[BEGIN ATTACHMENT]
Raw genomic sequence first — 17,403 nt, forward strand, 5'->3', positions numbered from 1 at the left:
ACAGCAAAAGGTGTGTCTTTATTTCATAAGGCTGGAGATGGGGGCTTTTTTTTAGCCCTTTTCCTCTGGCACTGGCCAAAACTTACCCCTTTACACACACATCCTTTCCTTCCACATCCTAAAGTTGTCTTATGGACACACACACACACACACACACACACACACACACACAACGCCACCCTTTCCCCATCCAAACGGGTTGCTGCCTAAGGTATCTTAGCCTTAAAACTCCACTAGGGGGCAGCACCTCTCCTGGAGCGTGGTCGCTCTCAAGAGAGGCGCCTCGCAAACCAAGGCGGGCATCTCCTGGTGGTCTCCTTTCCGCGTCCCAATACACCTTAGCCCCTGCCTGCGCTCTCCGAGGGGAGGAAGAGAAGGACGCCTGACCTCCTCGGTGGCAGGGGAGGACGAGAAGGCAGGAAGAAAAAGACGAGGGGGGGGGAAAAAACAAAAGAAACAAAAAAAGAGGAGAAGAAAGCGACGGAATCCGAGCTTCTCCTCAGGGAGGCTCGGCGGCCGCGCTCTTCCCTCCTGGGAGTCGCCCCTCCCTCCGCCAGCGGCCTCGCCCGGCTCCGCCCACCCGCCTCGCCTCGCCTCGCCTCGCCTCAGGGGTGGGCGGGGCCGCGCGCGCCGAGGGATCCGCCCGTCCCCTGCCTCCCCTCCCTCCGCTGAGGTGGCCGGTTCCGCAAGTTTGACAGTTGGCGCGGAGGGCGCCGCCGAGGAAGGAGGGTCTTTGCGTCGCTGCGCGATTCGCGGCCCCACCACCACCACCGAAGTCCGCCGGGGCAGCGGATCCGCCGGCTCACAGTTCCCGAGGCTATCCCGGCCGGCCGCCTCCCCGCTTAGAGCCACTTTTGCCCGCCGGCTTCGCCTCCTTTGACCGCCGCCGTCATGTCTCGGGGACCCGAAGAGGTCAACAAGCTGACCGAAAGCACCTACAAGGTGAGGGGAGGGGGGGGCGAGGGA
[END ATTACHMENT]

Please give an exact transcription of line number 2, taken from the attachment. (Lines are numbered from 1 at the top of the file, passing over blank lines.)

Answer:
ACAGCAAAAGGTGTGTCTTTATTTCATAAGGCTGGAGATGGGGGCTTTTTTTTAGCCCTTTTCCTCTGGCACTGGCCAAAACTTACCCCTTTACACACACATCCTTTCCTTCCACATCCTAAAGTTGTCTTATGGACACACACACACACACACACACACACACACACACACAACGCCACCCTTTCCCCATCCAAACGGGTTGCTGCCTAAGGTATCTTAGCCTTAAAACTCCACTAGGGGGCAGCACCTCTCCTGGAGCGTGGTCGCTCTCAAGAGAGGCGCCTCGCAAACCAAGGCGGGCATCTCCTGGTGGTCTCCTTTCCGCGTCCCAATACACCTTAGCCCCTGCCTGCGCTCTCCGAGGGGAGGAAGAGAAGGACGCCTGACCTCCTCGGTGGCAGGGGAGGACGAGAAGGCAGGAAGAAAAAGACGAGGGGGGGGGAAAAAACAAAAGAAACAAAAAAAGAGGAGAAGAAAGCGACGGAATCCGAGCTTCTCCTCAGGGAGGCTCGGCGGCCGCGCTCTTCCCTCCTGGGAGTCGCCCCTCCCTCCGCCAGCGGCCTCGCCCGGCTCCGCCCACCCGCCTCGCCTCGCCTCGCCTCGCCTCAGGGGTGGGCGGGGCCGCGCGCGCCGAGGGATCCGCCCGTCCCCTGCCTCCCCTCCCTCCGCTGAGGTGGCCGGTTCCGCAAGTTTGACAGTTGGCGCGGAGGGCGCCGCCGAGGAAGGAGGGTCTTTGCGTCGCTGCGCGATTCGCGGCCCCACCACCACCACCGAAGTCCGCCGGGGCAGCGGATCCGCCGGCTCACAGTTCCCGAGGCTATCCCGGCCGGCCGCCTCCCCGCTTAGAGCCACTTTTGCCCGCCGGCTTCGCCTCCTTTGACCGCCGCCGTCATGTCTCGGGGACCCGAAGAGGTCAACAAGCTGACCGAAAGCACCTACAAGGTGAGGGGAGGGGGGGGCGAGGGA